"So we meet again," she said feeling witless. His eyes, when he looked at her a certain way, reminded her of old pain and she wished he'd quit doing that. She could not remember the thing, just the pain.
He moved a toothpick around on his lips. "I was kind of surprised to see you're on the police beat. Gets pretty gory."
"I quickly noticed that somehow. How do you deal with it every day, Lieutenant?" It occurred to her that this man could be a source of valuable information for her news reporting, not to be mention the big story she was developingif only she wasn't so thoroughly scared of him and yet attracted to him.
"Vic. Call me Vic. Hey, do I get the feeling I'm being interviewed?"
She folded her hands on the table. "Do reporters make you nervous?"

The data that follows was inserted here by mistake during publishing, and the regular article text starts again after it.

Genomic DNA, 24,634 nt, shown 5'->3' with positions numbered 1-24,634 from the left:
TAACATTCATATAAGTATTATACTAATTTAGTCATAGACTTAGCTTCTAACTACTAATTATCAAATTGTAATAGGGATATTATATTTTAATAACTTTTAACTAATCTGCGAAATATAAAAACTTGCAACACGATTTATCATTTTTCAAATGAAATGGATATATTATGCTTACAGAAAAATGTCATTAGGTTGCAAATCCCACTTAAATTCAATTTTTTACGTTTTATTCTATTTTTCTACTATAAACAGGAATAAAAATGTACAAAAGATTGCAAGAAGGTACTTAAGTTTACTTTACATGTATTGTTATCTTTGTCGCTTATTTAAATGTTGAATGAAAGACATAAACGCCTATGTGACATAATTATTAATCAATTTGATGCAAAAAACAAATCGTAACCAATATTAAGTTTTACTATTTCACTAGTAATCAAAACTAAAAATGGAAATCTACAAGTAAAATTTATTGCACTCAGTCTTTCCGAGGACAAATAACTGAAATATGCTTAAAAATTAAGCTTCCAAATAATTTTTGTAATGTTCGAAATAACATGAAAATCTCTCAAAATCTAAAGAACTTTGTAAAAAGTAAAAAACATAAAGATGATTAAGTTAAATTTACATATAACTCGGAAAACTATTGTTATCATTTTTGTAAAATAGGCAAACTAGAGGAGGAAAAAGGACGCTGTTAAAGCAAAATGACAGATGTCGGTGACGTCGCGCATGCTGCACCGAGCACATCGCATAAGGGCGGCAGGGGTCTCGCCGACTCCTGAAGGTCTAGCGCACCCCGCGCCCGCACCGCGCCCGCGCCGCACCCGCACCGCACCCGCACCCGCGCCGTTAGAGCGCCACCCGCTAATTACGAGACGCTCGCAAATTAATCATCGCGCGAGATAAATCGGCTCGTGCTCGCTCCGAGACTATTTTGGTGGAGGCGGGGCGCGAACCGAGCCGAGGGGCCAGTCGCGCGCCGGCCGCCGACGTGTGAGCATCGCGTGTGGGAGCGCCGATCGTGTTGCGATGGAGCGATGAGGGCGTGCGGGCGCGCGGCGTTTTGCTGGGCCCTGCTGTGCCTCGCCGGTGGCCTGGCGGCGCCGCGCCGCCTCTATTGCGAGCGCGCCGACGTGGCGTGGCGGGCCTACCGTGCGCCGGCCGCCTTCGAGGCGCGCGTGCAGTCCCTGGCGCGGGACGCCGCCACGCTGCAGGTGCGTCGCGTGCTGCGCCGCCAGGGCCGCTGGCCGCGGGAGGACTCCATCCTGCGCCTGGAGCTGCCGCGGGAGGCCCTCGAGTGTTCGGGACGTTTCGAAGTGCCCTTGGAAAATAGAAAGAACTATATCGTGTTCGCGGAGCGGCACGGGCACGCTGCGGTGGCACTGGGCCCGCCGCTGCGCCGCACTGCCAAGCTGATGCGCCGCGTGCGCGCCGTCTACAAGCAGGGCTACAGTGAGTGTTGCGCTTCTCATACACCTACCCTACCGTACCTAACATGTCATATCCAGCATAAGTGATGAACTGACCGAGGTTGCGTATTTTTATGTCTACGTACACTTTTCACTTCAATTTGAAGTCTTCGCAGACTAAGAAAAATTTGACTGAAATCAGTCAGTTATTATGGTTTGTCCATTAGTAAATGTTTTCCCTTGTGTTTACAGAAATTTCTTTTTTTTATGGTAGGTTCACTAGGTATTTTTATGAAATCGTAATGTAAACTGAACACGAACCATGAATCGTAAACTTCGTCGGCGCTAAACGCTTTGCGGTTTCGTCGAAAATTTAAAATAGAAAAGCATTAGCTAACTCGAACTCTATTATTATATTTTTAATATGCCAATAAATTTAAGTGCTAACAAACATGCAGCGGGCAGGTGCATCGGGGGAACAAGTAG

He slapped his forehead. "Reporters. Naw. Pretty girls. Women who are sure of themselves and stare into your soul. Like you."
She laughed. "Very theatrical. Must be the Latin blood."
"Now there you've hit it right on the head. I'm Mexican-Puerto Rican." He made sawing motions with his forearms. "Salsa, baby. Sabes?"
"I like a little salsa now and then. Say if you trashed that toothpick I probably could see into your soul."
The toothpick sailed away in an arc. He opened his mouth wide.
She looked in. "Well, you have a lot of fillings..."
He snapped his mouth shut. "What are you, a dentist now?"
She laughed. "Just a struggling obituary writer."
He placed his hands over hers. "I was going to ask you for your phone number."